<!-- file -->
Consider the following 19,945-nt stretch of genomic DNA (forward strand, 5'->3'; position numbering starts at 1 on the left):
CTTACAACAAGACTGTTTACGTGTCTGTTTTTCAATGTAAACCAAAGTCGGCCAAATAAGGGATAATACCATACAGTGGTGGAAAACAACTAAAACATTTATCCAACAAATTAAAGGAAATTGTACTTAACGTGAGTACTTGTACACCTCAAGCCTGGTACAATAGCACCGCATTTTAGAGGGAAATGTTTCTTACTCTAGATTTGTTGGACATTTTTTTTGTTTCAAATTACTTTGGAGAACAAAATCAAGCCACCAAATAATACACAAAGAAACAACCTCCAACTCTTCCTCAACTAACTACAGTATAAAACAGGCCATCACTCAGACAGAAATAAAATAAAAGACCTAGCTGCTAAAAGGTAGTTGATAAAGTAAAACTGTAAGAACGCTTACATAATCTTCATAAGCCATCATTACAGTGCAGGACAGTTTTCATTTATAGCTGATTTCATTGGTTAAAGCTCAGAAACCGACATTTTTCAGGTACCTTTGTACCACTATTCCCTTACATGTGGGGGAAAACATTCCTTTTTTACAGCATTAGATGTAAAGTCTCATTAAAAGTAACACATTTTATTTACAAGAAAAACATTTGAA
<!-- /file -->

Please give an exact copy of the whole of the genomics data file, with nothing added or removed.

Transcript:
Consider the following 19,945-nt stretch of genomic DNA (forward strand, 5'->3'; position numbering starts at 1 on the left):
CTTACAACAAGACTGTTTACGTGTCTGTTTTTCAATGTAAACCAAAGTCGGCCAAATAAGGGATAATACCATACAGTGGTGGAAAACAACTAAAACATTTATCCAACAAATTAAAGGAAATTGTACTTAACGTGAGTACTTGTACACCTCAAGCCTGGTACAATAGCACCGCATTTTAGAGGGAAATGTTTCTTACTCTAGATTTGTTGGACATTTTTTTTGTTTCAAATTACTTTGGAGAACAAAATCAAGCCACCAAATAATACACAAAGAAACAACCTCCAACTCTTCCTCAACTAACTACAGTATAAAACAGGCCATCACTCAGACAGAAATAAAATAAAAGACCTAGCTGCTAAAAGGTAGTTGATAAAGTAAAACTGTAAGAACGCTTACATAATCTTCATAAGCCATCATTACAGTGCAGGACAGTTTTCATTTATAGCTGATTTCATTGGTTAAAGCTCAGAAACCGACATTTTTCAGGTACCTTTGTACCACTATTCCCTTACATGTGGGGGAAAACATTCCTTTTTTACAGCATTAGATGTAAAGTCTCATTAAAAGTAACACATTTTATTTACAAGAAAAACATTTGAA